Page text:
19 December 1974 went on sale the Altair 8800, claiming the title of the world’s first personal computer. Or, at least, the device which inspired the engineers to create a PC. This computer without a
19 December 1974 went on sale the Altair 8800, claiming the title of the world’s first personal computer. Or, at least, the device which inspired the engineers to create a PC.
This computer without a monitor and keyboard, but only with a set of switches and bulbs, you could buy the collection for $ 621, but popularity got the kit for self-Assembly. It the readers of the magazine Popular Electronics (he was popular with engineers and electronics enthusiasts) proposed almost one and a half times cheaper for $439. However, these prices refer to the base set with 256 bytes of RAM, and extra memory modules and interface cards had to pay another few hundred dollars. Presenting these amounts, we should also consider that, when giving these prices to modern, they must multiply by 5. However, enthusiasts know that only one 2-megahertz Intel 8080 cost $ 360, so the whole computer cost only $79 more expensive than the main chip. They did not know, however, that the Creator of the “Altair” ed Roberts was able to negotiate with Intel on a price of $75 for each processor.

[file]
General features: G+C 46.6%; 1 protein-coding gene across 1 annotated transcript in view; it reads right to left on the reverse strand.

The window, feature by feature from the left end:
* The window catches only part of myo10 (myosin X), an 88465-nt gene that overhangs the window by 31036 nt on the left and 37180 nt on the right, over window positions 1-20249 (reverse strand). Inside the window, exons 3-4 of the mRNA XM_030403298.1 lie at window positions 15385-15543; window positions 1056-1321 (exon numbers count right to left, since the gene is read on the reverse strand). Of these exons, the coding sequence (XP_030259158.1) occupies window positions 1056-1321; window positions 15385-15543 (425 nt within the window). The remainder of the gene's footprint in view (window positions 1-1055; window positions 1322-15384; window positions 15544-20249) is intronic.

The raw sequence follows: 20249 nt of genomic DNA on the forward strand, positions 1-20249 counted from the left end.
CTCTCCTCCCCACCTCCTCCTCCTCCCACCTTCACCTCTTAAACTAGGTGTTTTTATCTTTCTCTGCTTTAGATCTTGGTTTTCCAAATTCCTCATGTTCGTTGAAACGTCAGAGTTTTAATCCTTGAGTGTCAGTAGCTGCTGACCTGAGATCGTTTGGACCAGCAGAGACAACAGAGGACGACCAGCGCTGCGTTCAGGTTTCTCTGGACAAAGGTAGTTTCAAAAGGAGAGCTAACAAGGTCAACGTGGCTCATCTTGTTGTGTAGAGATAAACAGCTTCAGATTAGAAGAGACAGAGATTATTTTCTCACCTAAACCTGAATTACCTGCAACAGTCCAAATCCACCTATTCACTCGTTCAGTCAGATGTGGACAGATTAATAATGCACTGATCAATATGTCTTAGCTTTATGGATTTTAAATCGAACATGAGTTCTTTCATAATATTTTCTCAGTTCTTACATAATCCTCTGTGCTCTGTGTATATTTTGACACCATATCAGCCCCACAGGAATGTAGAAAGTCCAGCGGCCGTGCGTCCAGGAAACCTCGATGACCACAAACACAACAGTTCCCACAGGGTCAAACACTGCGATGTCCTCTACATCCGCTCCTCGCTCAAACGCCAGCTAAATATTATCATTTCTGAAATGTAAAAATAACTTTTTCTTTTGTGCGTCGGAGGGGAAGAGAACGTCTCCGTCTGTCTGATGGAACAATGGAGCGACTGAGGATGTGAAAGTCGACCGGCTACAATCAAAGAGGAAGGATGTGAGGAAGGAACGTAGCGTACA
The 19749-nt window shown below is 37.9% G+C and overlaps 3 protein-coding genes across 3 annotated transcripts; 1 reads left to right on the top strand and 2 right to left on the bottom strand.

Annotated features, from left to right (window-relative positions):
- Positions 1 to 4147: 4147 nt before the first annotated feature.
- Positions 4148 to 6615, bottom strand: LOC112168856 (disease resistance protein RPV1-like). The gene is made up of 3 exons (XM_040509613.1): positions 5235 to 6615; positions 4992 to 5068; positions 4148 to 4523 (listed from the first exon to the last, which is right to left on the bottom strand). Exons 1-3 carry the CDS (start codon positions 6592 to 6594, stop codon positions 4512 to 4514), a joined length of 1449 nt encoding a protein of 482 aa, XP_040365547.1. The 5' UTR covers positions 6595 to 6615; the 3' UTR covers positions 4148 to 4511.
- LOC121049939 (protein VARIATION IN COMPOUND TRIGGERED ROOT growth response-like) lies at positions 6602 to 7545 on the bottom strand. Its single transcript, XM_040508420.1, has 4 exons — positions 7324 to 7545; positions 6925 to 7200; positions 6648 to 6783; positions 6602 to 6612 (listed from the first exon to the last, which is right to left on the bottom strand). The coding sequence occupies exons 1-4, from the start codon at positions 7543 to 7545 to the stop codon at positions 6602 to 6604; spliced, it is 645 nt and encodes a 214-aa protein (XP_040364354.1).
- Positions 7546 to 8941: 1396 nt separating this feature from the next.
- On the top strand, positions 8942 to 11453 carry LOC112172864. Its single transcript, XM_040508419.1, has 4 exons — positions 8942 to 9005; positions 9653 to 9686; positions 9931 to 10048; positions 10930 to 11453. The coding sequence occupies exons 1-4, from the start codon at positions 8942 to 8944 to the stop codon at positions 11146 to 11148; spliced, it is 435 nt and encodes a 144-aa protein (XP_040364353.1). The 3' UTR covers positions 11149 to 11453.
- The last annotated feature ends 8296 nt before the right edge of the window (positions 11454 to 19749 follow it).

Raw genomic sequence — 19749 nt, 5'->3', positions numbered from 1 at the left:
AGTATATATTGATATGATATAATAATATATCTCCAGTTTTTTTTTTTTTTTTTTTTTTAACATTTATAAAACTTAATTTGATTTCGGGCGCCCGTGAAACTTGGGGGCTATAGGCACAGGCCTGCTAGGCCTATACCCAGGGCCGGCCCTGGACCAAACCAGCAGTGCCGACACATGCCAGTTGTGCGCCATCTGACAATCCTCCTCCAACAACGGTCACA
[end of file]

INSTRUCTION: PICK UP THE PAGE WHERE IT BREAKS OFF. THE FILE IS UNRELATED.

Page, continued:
The computer was inspired by the then Harvard student bill gates to write the interpreter of the programming language BASIC. He became the first product of a software company which we know today under the name of Microsoft.
The Altair 8800 was the highlight of the first meeting of the club Homebrew Computer Club, which was going computer enthusiasts. There was Steve Wozniak, co-founder of Apple, its technical brain. He was impressed by the power of the Intel 8080, and soon it dawned on him that the car can connect the keyboard and monitor that the periphery at the time used in the terminal for working with a remote powerful computers. Combining all this, Wozniak invented the Apple I — device, more like a personal computer in the modern sense, and stole the Altair 8800, the first PC title.
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